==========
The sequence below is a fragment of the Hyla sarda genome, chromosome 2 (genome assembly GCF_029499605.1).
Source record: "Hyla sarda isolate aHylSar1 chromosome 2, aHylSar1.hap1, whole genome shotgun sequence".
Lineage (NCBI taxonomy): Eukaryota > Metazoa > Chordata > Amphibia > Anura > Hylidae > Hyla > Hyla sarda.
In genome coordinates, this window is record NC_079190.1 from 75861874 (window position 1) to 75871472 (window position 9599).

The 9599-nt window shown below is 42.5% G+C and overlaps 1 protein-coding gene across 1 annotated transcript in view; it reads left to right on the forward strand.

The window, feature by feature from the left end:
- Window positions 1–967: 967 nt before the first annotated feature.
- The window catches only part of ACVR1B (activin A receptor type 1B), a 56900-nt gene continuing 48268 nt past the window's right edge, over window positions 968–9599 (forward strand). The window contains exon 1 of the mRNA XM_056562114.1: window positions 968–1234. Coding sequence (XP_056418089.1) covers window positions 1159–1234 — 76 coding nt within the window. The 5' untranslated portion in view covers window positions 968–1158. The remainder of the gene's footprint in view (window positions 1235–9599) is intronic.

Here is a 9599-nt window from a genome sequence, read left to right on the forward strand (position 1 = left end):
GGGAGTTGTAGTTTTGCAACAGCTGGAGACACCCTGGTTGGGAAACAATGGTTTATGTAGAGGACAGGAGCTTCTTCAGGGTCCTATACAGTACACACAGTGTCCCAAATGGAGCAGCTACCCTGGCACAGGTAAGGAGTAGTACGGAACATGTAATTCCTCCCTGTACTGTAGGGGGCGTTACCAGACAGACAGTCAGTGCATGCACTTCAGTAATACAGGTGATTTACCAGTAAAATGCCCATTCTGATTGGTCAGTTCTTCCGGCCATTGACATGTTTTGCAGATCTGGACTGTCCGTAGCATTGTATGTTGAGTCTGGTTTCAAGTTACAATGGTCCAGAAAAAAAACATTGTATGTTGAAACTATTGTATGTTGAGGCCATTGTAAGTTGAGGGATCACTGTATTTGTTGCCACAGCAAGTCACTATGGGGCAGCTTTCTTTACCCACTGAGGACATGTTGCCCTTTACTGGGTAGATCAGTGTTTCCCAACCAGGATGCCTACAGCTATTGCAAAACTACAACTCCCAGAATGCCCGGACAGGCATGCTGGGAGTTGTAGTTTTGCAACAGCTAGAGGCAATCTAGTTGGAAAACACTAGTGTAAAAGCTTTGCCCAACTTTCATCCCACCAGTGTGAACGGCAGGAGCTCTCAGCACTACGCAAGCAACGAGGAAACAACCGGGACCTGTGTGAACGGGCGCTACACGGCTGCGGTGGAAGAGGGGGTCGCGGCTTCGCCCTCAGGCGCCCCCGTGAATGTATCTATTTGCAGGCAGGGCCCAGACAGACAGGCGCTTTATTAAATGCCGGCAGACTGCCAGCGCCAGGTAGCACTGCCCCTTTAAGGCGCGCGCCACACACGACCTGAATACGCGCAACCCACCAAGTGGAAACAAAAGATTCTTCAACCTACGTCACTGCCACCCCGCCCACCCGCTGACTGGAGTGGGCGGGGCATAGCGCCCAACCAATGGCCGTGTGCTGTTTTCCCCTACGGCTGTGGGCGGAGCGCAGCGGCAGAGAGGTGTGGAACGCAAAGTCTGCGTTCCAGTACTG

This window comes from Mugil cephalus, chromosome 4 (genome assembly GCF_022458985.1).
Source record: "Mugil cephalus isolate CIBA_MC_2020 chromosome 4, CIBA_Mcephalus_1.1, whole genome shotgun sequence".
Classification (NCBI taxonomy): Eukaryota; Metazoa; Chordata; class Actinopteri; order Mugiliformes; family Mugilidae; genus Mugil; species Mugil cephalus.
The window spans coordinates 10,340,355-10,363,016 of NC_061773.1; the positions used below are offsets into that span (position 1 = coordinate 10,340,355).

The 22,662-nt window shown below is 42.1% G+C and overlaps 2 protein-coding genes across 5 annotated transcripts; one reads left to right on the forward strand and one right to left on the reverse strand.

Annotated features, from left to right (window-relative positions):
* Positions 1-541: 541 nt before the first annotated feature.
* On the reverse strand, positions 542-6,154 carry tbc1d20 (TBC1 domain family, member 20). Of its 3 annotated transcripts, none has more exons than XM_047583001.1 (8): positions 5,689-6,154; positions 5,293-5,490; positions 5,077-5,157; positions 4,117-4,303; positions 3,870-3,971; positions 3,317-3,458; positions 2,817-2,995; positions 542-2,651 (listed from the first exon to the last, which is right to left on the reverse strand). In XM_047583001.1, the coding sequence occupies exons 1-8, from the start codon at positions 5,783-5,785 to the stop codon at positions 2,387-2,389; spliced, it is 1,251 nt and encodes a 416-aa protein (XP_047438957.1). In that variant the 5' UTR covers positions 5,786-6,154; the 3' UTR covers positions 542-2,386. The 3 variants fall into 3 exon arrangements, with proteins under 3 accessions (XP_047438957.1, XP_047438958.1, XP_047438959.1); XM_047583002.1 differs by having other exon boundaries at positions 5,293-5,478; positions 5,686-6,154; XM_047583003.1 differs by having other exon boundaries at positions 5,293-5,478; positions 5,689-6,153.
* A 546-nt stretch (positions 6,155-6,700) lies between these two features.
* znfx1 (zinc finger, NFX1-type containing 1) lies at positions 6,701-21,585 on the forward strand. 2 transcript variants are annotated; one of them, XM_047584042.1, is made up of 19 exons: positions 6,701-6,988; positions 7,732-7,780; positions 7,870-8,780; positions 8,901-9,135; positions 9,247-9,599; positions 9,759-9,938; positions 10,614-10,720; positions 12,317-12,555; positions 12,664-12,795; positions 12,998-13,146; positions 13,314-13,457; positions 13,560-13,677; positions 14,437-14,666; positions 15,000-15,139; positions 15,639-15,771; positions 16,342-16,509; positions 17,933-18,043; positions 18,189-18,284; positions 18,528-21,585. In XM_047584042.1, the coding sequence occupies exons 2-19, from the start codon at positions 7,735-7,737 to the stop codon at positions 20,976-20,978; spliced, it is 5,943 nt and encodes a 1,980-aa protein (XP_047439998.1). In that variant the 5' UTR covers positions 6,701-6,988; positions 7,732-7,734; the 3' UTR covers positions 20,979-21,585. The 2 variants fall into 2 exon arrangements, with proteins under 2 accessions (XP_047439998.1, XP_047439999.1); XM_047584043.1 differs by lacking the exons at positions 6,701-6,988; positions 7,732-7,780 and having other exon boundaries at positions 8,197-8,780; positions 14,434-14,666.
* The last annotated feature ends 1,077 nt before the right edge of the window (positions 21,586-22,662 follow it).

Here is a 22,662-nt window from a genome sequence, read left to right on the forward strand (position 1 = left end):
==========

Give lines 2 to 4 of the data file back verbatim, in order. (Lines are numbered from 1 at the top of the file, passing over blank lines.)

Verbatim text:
Source record: "Hyla sarda isolate aHylSar1 chromosome 2, aHylSar1.hap1, whole genome shotgun sequence".
Lineage (NCBI taxonomy): Eukaryota > Metazoa > Chordata > Amphibia > Anura > Hylidae > Hyla > Hyla sarda.
In genome coordinates, this window is record NC_079190.1 from 75861874 (window position 1) to 75871472 (window position 9599).